A green Gambia, a green future
Trade Forum talked with Kemo Fatty, social justice and climate campaigner, global changemaker and Director of community-based organization Green-Up Gambia, about fighting for a greener, healthier and sustainable future for Africa.
The activist is also an Ambassador of the Pan African Great Green Wall initiative, working together with non-profit organization Civic and the African Union, to lead the initiative in the Gambia through a frontline movement of ecopreneurs, farmers, herders, and fishers.
When I was 16 years old, I realized that thousands of young Gambians are leaving the country to migrate to Europe, mostly to the Spanish Canary Islands. My brother left years later on the same journey.
When asked for the reason of leaving, people say they are looking for greener pasture, for jobs, for a productive country so they can live. Life is worsening by the season and farming has become no more than casino gambling. Who could blame them wanting to leave.
I volunteered with a local organization, raising awareness about the dangers of this journey but that was not enough as people were losing more and more hope in their only economic power, the soils.
This is when I decided we needed to do something to avert this exodus.
Green-Up Gambia advocates against migration by working with young people and women in agroecology, agroforestry and sustainable farming practices so they can become resilient and best of all, thrive, and this with net zero emissions. We revive the power of the soils and preserve the natural forest of the Gambia so people can stay.
We support social enterprises across the country and try to decarbonize the supply chains of businesses in the face of climate change. And I believe the best way is by adopting the circular economic model.
With the support of the International Trade Centre, we have trained over 40 young entrepreneurs in developing recycling and upcycling techniques for their businesses.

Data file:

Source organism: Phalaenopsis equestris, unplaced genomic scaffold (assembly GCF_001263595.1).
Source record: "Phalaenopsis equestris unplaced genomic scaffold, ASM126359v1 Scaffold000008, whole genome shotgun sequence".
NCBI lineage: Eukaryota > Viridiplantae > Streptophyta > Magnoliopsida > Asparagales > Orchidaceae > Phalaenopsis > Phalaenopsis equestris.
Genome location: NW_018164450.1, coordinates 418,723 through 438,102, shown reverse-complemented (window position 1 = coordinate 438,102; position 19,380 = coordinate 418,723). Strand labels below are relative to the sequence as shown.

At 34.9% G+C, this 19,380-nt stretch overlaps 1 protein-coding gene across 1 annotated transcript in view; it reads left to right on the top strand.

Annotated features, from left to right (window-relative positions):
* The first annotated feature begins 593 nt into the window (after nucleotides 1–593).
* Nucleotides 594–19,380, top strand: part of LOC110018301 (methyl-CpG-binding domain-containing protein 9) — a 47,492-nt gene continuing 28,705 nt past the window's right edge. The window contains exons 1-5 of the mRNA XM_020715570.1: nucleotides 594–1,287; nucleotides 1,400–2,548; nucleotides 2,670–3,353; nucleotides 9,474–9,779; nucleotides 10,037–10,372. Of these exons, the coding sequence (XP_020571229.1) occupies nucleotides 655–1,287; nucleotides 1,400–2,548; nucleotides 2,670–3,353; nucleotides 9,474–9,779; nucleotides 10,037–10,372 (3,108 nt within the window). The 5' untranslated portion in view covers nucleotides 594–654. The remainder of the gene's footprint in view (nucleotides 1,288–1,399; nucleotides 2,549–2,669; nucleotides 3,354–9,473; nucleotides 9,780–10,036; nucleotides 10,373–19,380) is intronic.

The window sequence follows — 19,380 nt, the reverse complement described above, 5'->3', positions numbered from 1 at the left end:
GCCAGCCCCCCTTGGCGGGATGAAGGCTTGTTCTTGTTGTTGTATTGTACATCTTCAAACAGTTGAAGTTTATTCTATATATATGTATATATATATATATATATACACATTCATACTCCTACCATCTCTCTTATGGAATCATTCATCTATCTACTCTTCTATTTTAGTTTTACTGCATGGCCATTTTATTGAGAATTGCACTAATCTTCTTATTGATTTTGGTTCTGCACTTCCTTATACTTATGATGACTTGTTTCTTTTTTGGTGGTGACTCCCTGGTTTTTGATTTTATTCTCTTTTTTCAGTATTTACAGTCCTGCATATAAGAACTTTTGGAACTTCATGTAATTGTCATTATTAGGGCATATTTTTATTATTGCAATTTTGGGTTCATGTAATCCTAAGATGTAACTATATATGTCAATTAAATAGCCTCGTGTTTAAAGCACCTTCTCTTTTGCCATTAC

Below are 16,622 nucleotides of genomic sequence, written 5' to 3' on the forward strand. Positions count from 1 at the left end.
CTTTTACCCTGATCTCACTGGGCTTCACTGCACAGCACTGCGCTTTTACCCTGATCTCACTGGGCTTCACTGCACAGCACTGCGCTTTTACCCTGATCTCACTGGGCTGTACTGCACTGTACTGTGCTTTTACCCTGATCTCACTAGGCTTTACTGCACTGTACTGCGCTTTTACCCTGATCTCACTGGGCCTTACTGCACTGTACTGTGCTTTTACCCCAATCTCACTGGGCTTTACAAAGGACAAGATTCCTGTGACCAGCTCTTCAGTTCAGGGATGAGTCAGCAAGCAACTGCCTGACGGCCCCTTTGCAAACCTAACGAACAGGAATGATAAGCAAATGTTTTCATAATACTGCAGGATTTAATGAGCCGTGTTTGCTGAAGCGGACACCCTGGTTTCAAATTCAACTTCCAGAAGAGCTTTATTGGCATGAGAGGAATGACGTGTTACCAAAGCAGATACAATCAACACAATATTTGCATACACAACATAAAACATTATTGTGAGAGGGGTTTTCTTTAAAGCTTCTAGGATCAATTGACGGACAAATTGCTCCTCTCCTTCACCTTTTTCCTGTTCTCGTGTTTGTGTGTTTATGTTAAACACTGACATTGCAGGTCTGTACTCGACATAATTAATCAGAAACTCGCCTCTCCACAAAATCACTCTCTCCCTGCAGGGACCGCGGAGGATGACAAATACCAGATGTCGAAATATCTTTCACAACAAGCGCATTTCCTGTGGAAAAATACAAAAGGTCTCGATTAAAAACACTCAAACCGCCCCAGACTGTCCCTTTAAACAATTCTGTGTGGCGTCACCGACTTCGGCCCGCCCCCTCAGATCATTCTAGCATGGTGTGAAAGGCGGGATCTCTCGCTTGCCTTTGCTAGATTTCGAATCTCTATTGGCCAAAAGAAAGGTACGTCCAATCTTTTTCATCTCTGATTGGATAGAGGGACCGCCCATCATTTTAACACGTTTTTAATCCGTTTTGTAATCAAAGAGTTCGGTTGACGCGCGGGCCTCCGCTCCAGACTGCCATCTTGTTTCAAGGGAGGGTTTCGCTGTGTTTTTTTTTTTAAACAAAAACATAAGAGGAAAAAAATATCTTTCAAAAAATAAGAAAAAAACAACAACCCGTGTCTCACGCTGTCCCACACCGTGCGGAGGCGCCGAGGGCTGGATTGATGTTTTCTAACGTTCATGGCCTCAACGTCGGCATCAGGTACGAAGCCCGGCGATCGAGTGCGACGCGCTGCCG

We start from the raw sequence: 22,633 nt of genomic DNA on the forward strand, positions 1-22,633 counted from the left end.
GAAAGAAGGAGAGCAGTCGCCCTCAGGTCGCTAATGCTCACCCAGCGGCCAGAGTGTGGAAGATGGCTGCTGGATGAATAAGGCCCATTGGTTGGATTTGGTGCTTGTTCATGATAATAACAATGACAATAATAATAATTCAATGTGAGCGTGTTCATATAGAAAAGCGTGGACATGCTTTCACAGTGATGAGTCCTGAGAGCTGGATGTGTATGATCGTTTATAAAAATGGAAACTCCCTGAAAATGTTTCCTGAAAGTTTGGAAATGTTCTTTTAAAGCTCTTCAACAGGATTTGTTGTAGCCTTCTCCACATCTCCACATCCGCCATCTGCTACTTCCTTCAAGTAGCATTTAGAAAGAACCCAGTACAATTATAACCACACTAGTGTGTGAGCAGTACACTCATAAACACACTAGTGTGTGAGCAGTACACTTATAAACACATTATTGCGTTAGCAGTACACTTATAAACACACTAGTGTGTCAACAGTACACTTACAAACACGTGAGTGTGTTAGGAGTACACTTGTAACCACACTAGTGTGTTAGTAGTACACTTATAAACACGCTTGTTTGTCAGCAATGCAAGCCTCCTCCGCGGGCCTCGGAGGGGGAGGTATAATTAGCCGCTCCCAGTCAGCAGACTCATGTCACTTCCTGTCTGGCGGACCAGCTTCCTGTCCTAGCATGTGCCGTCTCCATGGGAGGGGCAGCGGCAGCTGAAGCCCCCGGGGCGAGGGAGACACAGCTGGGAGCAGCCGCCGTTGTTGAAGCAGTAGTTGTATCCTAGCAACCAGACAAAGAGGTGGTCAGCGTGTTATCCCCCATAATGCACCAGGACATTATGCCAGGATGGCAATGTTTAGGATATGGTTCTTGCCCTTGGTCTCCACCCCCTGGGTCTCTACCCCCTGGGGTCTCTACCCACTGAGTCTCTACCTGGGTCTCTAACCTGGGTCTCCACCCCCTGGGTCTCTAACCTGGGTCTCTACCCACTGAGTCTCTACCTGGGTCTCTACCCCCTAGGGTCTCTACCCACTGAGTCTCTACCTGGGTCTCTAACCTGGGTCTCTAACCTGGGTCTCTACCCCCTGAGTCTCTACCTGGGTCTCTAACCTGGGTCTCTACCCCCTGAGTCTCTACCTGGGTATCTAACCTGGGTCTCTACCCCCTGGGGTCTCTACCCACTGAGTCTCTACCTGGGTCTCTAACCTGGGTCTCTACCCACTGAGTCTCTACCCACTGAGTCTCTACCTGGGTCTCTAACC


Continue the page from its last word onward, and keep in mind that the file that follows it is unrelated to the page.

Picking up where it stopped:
We are addressing the waste value chain and help them engage in waste trading too. We also hope to establish a comprehensive waste management system with local governments to start deriving more value from waste.
It is shocking to see the damage caused to our ecosystems by waste, especially due to plastic. We hope that this approach will create “green jobs” and wealth for communities, while solving the most pressing problem of our time.
I think our efforts are bearing fruit because we are seeing changes in the attitude of young people. They are becoming more climate conscious and start employing more eco-friendly approaches to their business, which will make them competitive in the long run.
Climate change is a significant threat to the Gambia’s ecosystem and the country’s crop production cycle as well as weather patterns. But not everyone understands these changes and knows what their role is in curbing the crisis.
In recent decades, over 200,000 hectares have been deforested in The Gambia and over 100,000 hectares have been lost to desertification since 1998.
Over the years, significant ecological and economic losses have been attributed to the changing climate. This has raised pressure on the existing natural resources and rising inequalities.
Ninety percent of crops grown are rain fed and climate continues to affect the local people. However, there is little understanding among farmers of the link between climate change, deforestation and desertification. This includes the restoration of degraded land that has been abandoned due to declining fertility.
For a long time, the Great Green Wall Frontline Initiative has been overseen by politicians only, but now we are bringing in the communities that are directly impacted.
Almost 15 years later, progress has been slower than expected, with only about 18% of the wall planted.
But the idea of a simple barrier of trees across Africa has evolved into something bigger: regenerating a whole region.
The Great Green Wall is now a mosaic of local initiatives which, beyond rebuilding natural woodlands, are providing food through climate-smart agriculture, creating green jobs, supporting women to become more independent, and rebuilding the economy for the younger generation.
Green-Up Gambia was supported by the “Jobs, Skills and Finance for Women and Youth in The Gambia” Programme funded by the 11th European Development Fund and implemented by the United Nations Capital Development Fund (UNCDF) in collaboration with the International Trade Centre (ITC).